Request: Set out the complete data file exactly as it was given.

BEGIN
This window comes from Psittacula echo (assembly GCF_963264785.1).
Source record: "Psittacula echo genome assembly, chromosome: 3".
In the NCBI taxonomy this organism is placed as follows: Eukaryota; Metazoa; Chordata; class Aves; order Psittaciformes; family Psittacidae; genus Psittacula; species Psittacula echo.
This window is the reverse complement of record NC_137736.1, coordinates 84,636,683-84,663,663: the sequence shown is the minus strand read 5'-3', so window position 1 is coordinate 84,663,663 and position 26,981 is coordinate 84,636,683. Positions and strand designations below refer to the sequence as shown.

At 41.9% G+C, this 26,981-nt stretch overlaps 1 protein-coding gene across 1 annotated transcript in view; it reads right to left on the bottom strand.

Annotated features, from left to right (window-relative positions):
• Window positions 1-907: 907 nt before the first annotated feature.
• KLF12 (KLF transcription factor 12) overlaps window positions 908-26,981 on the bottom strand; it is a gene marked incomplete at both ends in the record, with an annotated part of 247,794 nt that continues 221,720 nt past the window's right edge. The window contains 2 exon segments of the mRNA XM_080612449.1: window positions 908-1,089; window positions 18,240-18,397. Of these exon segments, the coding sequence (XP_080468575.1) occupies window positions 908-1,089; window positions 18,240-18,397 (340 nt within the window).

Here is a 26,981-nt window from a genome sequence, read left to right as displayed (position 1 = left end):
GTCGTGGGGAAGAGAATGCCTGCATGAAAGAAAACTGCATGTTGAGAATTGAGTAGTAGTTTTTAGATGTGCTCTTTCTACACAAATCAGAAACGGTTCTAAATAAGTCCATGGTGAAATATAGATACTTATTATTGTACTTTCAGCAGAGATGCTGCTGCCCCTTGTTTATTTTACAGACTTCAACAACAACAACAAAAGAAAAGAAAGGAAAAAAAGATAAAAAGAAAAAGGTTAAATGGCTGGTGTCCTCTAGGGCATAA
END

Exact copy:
This window comes from Psittacula echo (assembly GCF_963264785.1).
Source record: "Psittacula echo genome assembly, chromosome: 3".
In the NCBI taxonomy this organism is placed as follows: Eukaryota; Metazoa; Chordata; class Aves; order Psittaciformes; family Psittacidae; genus Psittacula; species Psittacula echo.
This window is the reverse complement of record NC_137736.1, coordinates 84,636,683-84,663,663: the sequence shown is the minus strand read 5'-3', so window position 1 is coordinate 84,663,663 and position 26,981 is coordinate 84,636,683. Positions and strand designations below refer to the sequence as shown.

At 41.9% G+C, this 26,981-nt stretch overlaps 1 protein-coding gene across 1 annotated transcript in view; it reads right to left on the bottom strand.

Annotated features, from left to right (window-relative positions):
• Window positions 1-907: 907 nt before the first annotated feature.
• KLF12 (KLF transcription factor 12) overlaps window positions 908-26,981 on the bottom strand; it is a gene marked incomplete at both ends in the record, with an annotated part of 247,794 nt that continues 221,720 nt past the window's right edge. The window contains 2 exon segments of the mRNA XM_080612449.1: window positions 908-1,089; window positions 18,240-18,397. Of these exon segments, the coding sequence (XP_080468575.1) occupies window positions 908-1,089; window positions 18,240-18,397 (340 nt within the window).

Here is a 26,981-nt window from a genome sequence, read left to right as displayed (position 1 = left end):
GTCGTGGGGAAGAGAATGCCTGCATGAAAGAAAACTGCATGTTGAGAATTGAGTAGTAGTTTTTAGATGTGCTCTTTCTACACAAATCAGAAACGGTTCTAAATAAGTCCATGGTGAAATATAGATACTTATTATTGTACTTTCAGCAGAGATGCTGCTGCCCCTTGTTTATTTTACAGACTTCAACAACAACAACAAAAGAAAAGAAAGGAAAAAAAGATAAAAAGAAAAAGGTTAAATGGCTGGTGTCCTCTAGGGCATAA